Margin Watch: June

July 1, 2013 by Chip Whalen

Margins continued to improve during the second half of June due mainly to increased hog values. Much of this strength has been focused on nearby hog contracts, with Q3 margins now at the 90th percentile over the previous 10 years, although deferred margins in Q4 through Q2 of 2014 are all above the 80th percentile from a historical basis. Hog prices have been supported by strength in pork cutout values, with bellies and pork trim continuing to lead the charge higher heading into the Fourth of July holiday. USDA released their quarterly Hogs and Pigs report Friday, which showed all hogs and pigs on June 1 at 100% of year-ago levels vs. the average estimate at 100.6% and a range between 100-101.2%. The one figure that stood out was the March-May farrowings at 98% of last year relative to expectations between 99.0-99.2%, with those pigs expected to come to market during the fall. Feed costs meanwhile continue being … Get the Complete Report »

Dairy margins were mixed since the middle of June, deteriorating in nearby periods but improving further out in time. A combination of a sharp drop in nearby milk contracts along with continued strength in old-crop corn and soybean meal has weighed on spot margins, although weakness in new-crop feed contracts along with steady deferred milk futures has allowed profit margins to strengthen in the first half of 2014. USDA released their revised acreage and quarterly grain stocks reports on Friday which proved particularly bearish for new-crop corn and soybean meal futures. Contrary to trade expectations, USDA actually raised corn acreage from the March planting intentions to 97.38 million which was more than 2 million acres above the … Get the Complete Report »

Beef margins improved over the second half of June, as strength in cattle prices was complimented by a decline in corn costs – particularly for new-crop contracts. USDA released their June acreage and stocks report Friday which revealed corn acreage above the March planting intentions despite expectations for a decline of about 2 million acres, on average. The figure was even outside the range of pre-report expectations which sent new-crop contracts reeling. June 1 stocks of 2.764 billion bushels by contrast were 92 million below the average trade guess and on the low end of pre-report estimates, with the figure down 384 million bushels or 12.2% from last year. While nearby margins continue to suffer from the sharp inversion of old-crop over new-crop and record high cash basis levels, the feeding outlook definitely appears more positive assuming normal weather through the remainder of the growing season. NASS did announce that … Get the Complete Report »

Corn margins were mixed over the past two weeks, with old crop margins increasing slightly and new crop margins deteriorating further. The main input causing old crop prices to rise was the release of NASS’ Quarterly Stocks report which showed cash participants have roughly 2.764 billion bushels remaining for the current crop year. The figure was 92 million bushels below the average trade estimate and just above the low end of expectations. NASS also reported on its updated planted acreage survey from farmers which was originally reported in March. Before the wet spring and delayed start to planting, farmers reported they were intending on seeding 97.282 million acres for this year’s corn crop. NASS’ Planted Acreage report showed that farmers have planted, or still intend to plant, 97.379 million acres to corn this year, above the March estimate and above the high end of expectations heading into the report. Many hedgers and traders have been caught off guard with … Get the Complete Report »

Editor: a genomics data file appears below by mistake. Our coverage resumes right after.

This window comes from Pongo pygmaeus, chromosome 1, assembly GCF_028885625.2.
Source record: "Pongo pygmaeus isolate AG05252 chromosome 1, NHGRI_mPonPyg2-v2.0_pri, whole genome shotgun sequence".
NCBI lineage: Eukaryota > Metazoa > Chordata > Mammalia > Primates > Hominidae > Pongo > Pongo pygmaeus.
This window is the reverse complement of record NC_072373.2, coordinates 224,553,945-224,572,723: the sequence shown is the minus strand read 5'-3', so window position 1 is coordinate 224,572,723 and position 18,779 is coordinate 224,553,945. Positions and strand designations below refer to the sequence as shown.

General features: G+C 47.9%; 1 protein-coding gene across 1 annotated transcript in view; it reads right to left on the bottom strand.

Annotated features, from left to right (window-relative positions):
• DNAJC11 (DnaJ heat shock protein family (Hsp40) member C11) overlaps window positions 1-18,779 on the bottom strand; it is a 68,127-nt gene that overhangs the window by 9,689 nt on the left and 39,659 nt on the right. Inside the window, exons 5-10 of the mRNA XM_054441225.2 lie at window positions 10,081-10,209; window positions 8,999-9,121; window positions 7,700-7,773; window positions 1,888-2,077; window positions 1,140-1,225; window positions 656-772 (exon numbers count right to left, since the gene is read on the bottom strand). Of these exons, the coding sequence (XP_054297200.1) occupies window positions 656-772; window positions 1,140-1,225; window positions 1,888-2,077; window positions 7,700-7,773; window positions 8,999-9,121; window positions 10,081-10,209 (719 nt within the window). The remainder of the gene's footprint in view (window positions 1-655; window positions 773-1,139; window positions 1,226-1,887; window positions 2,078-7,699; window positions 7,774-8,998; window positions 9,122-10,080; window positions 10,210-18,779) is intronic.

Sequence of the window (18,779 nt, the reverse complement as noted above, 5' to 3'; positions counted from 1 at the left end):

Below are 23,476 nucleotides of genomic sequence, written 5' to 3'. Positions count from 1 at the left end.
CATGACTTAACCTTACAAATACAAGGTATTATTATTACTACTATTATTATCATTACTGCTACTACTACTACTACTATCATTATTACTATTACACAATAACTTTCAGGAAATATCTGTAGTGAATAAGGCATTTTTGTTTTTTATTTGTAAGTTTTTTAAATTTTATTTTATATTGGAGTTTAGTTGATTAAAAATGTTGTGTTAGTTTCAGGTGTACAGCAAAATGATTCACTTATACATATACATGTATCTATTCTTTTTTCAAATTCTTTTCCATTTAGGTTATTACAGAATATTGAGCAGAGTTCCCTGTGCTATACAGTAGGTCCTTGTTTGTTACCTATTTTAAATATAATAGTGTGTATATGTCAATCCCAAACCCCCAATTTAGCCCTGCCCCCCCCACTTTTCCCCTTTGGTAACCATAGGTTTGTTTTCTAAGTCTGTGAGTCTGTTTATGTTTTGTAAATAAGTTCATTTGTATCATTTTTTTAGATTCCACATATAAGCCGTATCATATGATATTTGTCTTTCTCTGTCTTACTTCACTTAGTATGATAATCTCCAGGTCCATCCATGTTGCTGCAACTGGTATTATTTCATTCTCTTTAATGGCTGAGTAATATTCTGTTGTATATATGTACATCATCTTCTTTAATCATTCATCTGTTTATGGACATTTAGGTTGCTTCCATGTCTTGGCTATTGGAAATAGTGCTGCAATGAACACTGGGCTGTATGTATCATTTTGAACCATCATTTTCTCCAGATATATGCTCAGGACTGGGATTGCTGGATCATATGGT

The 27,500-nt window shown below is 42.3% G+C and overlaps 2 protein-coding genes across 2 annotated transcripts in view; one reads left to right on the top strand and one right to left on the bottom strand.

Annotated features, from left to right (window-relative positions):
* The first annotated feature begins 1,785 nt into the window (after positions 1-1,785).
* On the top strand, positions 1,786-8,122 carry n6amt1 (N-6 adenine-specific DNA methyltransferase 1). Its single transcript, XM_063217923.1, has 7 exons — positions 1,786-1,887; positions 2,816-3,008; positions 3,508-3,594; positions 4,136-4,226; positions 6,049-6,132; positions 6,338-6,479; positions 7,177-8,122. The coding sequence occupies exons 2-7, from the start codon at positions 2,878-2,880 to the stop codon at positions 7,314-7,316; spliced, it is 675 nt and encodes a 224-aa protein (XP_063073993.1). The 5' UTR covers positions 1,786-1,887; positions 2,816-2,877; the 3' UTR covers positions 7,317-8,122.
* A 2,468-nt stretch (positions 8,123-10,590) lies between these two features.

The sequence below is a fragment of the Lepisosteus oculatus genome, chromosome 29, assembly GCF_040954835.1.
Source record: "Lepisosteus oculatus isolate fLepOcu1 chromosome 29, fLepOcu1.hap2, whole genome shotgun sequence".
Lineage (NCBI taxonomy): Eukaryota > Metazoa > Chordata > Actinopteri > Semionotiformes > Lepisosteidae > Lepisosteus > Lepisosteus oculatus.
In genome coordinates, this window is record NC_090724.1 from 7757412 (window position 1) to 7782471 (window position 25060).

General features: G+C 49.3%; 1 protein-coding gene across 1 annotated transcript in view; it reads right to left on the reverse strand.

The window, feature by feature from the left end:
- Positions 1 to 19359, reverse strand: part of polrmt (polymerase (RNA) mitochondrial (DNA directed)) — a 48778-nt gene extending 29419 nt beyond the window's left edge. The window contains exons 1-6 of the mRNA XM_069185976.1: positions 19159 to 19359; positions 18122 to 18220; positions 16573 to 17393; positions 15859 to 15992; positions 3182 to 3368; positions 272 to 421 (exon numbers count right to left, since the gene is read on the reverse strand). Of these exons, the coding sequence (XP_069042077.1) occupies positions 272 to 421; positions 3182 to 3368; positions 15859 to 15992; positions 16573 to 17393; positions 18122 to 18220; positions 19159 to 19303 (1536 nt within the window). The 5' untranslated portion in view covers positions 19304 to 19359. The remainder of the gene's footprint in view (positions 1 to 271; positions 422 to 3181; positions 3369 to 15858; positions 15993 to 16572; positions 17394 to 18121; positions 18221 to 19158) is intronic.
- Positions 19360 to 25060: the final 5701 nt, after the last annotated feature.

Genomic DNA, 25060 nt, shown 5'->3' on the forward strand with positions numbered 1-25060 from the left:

Nearby soybean margins have strengthened while deferred margins have lost ground. Continued tightness in old crop was again realized as NASS reported Quarterly Stocks to be 435 million bushels remaining. Usage will have to slow going forward in order to realize USDA’s current ending stocks estimate of 125 million bushels. NASS also reported on its updated Planted acreage survey from farmers, revealing that planted area to soybeans is expected to be 77.728 million acres, up from the March survey, but below the average estimate by nearly 300,000 acres. Hedgers and traders alike were … Get the Complete Report »

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Wheat margins have deteriorated further since the middle of June as both futures’ prices and basis levels have weakened. NASS reported final 2012/13 wheat stocks to be 718 million bushels, 28 million bushels lower than the estimate in the June WASDE report. The figure was deemed supportive for the market which came in below the average trade estimate and below the low end of the range of estimates prior to the report. NASS also updated its planted acreage survey from March reporting that all wheat plantings will be 56.53 million acres, up 90,000 acres from the March survey. The figure came in … Get the Complete Report »

About the Author

Chip Whalen, CIH

Chip Whalen

Chip is one of our resident educators with over fifteen years of teaching, trading, and senior risk management experience.

There is a risk of loss in futures and options trading. Past performance is not indicative of future results. The information contained in this publication is taken from sources believed to be reliable, but is not guaranteed by Commodity & Ingredient Hedging, LLC, nor any affiliates, as to accuracy or completeness, and is intended for purposes of information and education only. Nothing therein should be considered as a trading recommendation by Commodity & Ingredient Hedging, LLC. The rules and regulations of the individual exchanges should be consulted as the authoritative source on all contract specifications and regulations.

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